An 86-year-old grandmother who was separated from her beloved dog while fleeing the Russian invasion in Ukraine has been reunited her in County Clare.
Violetta was forced to leave her 13-year-old Labrador-cross Tasha in Romania while fleeing the violence with her son and his wife.
On Moncrieff this afternoon, Irishwoman Debbie Deegan described how she coordinated a massive effort across Europe to reunite Violetta her best friend – masterminding Tasha’s 12-day journey across 3,000km and seven borders.
She said it was a “really emotional moment” to see the pair finally reunited in County Clare this morning.
“Granny immediately started to cry and to be honest we were all blubbering when it happened,” she said. “It was so emotional.”
“I mean the dog has been through about ten borders at this stage. She had no idea who anyone was anywhere. She had four days in the back of the van in a cage. Her back was a bit sore but she’s grand. She’s perfect.
“When she saw granny she just completely lit up. All she started to do was this mad licking of Violetta’s face.
“The kisses were going back and forth and Violetta was just saying in Ukrainian, forgive me; forgive for leaving you behind. I had to leave you behind, I couldn’t do anything about it; I had no choice.
“She was trying to explain this to Tasha and we were all bawling crying. The whole lot of us were crying there watching and it was a really emotional moment. It was very, very emotional.
“We went back then to Violetta’s room and she was tucked up in the room with a blanket around her and the dog was just lying back in her arms. They were just inseparable. They really are best friends there’s no doubt about it. I don’t know how they ever separated them. They’re an inseparable pair.”
Debbie was able to help bring Tasha back to Ireland through contacts she has built up through her charity ‘To Children With Love’ – which spent 25 years helping children in orphanages and impoverished communities around Russia.
She said she was introduced to the family through her friend who called her and asked for help getting them out of Ukraine as the bombs started to fall.
“It was really tricky because granny was exhausted,” she said.
“They had come right through Ukraine on a train. They then got on a bus which took them into Moldova and they ended up in a field in the middle of the night in Moldova.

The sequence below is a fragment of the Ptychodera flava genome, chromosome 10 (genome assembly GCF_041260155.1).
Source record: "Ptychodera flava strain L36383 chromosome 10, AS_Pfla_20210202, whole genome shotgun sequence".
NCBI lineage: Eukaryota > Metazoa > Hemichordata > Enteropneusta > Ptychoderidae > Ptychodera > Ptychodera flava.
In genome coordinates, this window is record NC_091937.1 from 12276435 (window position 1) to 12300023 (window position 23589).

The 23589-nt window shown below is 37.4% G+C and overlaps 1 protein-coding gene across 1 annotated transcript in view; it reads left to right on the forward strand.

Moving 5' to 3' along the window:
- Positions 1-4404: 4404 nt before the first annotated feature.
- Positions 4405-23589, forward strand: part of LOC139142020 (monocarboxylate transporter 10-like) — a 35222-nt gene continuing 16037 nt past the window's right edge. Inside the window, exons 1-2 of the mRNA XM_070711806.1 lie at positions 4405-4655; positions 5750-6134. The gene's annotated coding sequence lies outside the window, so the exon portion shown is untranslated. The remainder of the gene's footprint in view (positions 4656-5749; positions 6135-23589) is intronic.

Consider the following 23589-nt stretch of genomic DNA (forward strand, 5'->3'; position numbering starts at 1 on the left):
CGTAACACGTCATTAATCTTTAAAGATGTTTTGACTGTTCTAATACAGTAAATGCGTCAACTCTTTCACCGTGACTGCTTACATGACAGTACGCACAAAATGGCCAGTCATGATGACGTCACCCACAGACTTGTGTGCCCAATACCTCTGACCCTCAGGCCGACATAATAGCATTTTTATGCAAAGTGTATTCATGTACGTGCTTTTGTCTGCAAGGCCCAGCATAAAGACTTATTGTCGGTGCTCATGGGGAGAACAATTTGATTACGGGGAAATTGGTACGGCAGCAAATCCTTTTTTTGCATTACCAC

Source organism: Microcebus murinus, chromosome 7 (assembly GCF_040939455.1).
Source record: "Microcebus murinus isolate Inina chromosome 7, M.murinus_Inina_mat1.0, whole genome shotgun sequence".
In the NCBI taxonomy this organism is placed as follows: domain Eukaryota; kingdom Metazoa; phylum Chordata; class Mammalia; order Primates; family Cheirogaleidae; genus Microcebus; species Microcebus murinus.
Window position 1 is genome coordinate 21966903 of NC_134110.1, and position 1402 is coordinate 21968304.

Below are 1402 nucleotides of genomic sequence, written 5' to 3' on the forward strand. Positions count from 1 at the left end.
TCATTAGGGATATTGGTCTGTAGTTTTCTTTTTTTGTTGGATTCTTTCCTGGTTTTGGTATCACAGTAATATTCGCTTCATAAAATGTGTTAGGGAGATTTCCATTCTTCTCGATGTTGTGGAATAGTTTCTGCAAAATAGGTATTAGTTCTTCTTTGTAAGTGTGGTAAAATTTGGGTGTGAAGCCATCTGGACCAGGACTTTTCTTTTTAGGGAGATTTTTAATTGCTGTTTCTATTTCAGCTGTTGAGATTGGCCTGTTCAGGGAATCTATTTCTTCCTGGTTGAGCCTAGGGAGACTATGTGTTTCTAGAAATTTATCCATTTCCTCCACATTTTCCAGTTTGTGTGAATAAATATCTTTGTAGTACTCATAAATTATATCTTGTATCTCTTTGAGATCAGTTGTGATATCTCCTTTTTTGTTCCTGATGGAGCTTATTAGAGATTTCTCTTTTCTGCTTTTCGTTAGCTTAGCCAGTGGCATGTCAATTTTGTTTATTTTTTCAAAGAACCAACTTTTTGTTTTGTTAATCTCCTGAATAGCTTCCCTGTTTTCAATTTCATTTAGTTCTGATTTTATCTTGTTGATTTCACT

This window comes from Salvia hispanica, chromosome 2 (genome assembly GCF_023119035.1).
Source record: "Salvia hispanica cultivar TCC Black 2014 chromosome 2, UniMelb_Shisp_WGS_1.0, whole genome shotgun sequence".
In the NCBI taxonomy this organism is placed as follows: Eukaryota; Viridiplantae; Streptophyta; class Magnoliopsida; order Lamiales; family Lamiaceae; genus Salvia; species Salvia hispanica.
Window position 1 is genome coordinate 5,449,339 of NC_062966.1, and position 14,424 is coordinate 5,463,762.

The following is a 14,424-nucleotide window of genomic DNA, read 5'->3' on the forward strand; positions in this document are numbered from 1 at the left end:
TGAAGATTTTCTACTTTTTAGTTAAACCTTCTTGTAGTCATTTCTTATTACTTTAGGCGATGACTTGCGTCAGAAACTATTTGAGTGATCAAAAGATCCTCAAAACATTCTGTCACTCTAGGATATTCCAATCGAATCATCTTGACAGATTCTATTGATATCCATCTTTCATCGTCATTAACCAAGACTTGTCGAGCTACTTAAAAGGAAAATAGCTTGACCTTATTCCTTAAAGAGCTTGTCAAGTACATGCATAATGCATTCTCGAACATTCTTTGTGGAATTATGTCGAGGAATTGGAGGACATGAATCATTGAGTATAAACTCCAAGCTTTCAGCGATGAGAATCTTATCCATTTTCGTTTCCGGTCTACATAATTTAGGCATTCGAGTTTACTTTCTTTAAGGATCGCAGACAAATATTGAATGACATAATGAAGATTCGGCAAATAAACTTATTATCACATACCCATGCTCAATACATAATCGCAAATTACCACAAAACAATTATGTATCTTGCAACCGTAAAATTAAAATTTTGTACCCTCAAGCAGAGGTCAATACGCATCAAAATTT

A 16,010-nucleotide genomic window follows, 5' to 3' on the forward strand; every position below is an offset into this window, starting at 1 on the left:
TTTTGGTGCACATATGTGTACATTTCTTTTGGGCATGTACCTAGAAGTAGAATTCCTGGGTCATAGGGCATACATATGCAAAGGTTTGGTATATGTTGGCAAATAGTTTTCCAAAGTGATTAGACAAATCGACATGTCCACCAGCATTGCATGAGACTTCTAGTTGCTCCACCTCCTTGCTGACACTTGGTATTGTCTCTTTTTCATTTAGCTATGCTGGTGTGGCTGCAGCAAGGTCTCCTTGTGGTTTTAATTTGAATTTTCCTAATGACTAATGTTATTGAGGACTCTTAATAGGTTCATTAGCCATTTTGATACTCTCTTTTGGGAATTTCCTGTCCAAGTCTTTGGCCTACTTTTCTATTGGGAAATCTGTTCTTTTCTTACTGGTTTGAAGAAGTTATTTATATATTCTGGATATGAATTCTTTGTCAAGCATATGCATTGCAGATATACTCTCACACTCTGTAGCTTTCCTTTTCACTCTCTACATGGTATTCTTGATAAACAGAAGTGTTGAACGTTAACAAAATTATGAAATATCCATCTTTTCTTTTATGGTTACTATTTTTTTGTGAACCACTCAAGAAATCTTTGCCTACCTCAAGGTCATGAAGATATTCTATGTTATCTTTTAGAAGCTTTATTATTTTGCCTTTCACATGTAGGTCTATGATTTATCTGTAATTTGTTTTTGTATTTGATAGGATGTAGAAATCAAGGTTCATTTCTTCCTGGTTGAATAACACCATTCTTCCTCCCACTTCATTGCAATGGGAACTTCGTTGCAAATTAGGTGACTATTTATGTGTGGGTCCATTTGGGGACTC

“They only had one suitcase with them and the dog. It was snowing; it was miserable. Granny is on a stick. She is gorgeous, she is frail, she is just the most gorgeous dote – but she was starting to lose the will at that stage.
“When they did eventually get through to Romania, they were on a train and they couldn’t manage granny. She actually wanted to lie down and she hadn’t the energy to walk.
“They were going to have to have the dog put down but granny considers the dog to be her best friend and they just couldn’t do it, so they ended up giving the dog to a family in Romania.”
She said there were awful scenes at Dublin airport when the family eventually arrived were awful
“It was the old airport building and people were flooding off the flights at that stage,” she said. “Pale faces and a lot of single mums. Young girls pushing buggies, some with no buggies, others with dogs in their arms.
“It was the most horrendous scene actually, I have to say. It was just horrendous. People crying and the airport staff doing their best to cope with the numbers.”
She said Violetta was crying about Tasha the moment she got off the plane.
“She was just telling me she had left her best friend behind and she couldn’t get over that,” she said.
“They were then put on a bus about five hours later to the west of Ireland and she didn’t recover really after that. She got worse every day and she was crying for Tasha. Then she had a turn last week and ended up in Galway Hospital being looked after by the most gorgeous people there.
“At that point, we told her the dog was on her way.
“Really, at Dublin Airport, I made the decision, that’s it I am going to find this dog and that’s what I set about doing.”
You can listen back to full tale on Moncrieff here: